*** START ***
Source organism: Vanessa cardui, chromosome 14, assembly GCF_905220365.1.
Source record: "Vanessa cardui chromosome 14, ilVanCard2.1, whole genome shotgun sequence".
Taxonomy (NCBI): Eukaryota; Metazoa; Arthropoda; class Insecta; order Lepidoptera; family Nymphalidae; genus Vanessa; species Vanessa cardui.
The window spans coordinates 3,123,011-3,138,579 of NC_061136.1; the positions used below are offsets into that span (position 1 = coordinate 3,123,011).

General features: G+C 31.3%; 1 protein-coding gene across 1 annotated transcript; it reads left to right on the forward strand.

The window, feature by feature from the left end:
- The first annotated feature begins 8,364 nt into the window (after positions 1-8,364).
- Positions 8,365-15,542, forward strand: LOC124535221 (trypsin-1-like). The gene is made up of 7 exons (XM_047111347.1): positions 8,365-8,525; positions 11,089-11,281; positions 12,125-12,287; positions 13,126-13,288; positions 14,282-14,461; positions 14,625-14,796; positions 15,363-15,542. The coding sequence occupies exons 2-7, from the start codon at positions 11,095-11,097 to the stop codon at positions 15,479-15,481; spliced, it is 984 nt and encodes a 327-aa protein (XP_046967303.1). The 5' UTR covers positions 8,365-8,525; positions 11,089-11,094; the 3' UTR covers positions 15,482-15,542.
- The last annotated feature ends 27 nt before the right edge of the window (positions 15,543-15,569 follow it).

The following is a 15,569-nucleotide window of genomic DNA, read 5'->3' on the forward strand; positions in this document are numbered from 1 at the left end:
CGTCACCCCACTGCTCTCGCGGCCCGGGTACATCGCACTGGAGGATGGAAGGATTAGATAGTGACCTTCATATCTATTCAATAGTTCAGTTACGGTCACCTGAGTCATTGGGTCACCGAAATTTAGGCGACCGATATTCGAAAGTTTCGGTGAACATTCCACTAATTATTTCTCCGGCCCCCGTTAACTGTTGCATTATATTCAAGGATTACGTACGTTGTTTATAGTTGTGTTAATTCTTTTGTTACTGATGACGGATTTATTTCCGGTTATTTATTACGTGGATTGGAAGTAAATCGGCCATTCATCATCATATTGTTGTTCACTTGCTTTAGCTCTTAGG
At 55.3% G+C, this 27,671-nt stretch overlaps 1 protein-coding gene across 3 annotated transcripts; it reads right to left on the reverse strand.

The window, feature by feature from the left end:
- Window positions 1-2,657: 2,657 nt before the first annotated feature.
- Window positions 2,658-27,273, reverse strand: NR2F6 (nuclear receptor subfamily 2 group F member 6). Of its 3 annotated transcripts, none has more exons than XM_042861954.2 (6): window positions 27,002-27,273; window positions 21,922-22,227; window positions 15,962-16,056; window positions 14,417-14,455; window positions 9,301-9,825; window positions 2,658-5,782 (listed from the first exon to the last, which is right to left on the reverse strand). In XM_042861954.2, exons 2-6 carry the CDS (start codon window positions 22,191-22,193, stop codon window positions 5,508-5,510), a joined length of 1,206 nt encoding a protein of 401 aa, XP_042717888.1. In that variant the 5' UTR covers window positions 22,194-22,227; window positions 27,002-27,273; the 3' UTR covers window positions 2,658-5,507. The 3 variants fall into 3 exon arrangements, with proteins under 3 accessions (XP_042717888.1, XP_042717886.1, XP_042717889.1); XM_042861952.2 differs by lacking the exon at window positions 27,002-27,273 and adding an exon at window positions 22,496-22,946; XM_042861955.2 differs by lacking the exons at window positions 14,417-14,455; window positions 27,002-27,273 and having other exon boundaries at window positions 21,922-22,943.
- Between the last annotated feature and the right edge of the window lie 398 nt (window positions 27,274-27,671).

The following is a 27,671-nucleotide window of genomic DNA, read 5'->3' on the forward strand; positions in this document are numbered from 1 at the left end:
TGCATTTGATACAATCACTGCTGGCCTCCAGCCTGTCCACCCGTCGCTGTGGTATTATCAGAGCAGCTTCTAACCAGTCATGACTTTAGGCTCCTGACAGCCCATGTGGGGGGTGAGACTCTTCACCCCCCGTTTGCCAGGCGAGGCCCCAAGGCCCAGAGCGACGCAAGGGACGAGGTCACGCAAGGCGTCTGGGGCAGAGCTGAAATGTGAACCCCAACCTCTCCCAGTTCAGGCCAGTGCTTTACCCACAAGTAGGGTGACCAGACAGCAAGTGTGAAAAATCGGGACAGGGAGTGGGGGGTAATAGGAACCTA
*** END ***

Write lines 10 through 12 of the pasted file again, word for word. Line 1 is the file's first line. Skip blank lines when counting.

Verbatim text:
The following is a 15,569-nucleotide window of genomic DNA, read 5'->3' on the forward strand; positions in this document are numbered from 1 at the left end:
CGTCACCCCACTGCTCTCGCGGCCCGGGTACATCGCACTGGAGGATGGAAGGATTAGATAGTGACCTTCATATCTATTCAATAGTTCAGTTACGGTCACCTGAGTCATTGGGTCACCGAAATTTAGGCGACCGATATTCGAAAGTTTCGGTGAACATTCCACTAATTATTTCTCCGGCCCCCGTTAACTGTTGCATTATATTCAAGGATTACGTACGTTGTTTATAGTTGTGTTAATTCTTTTGTTACTGATGACGGATTTATTTCCGGTTATTTATTACGTGGATTGGAAGTAAATCGGCCATTCATCATCATATTGTTGTTCACTTGCTTTAGCTCTTAGG
At 55.3% G+C, this 27,671-nt stretch overlaps 1 protein-coding gene across 3 annotated transcripts; it reads right to left on the reverse strand.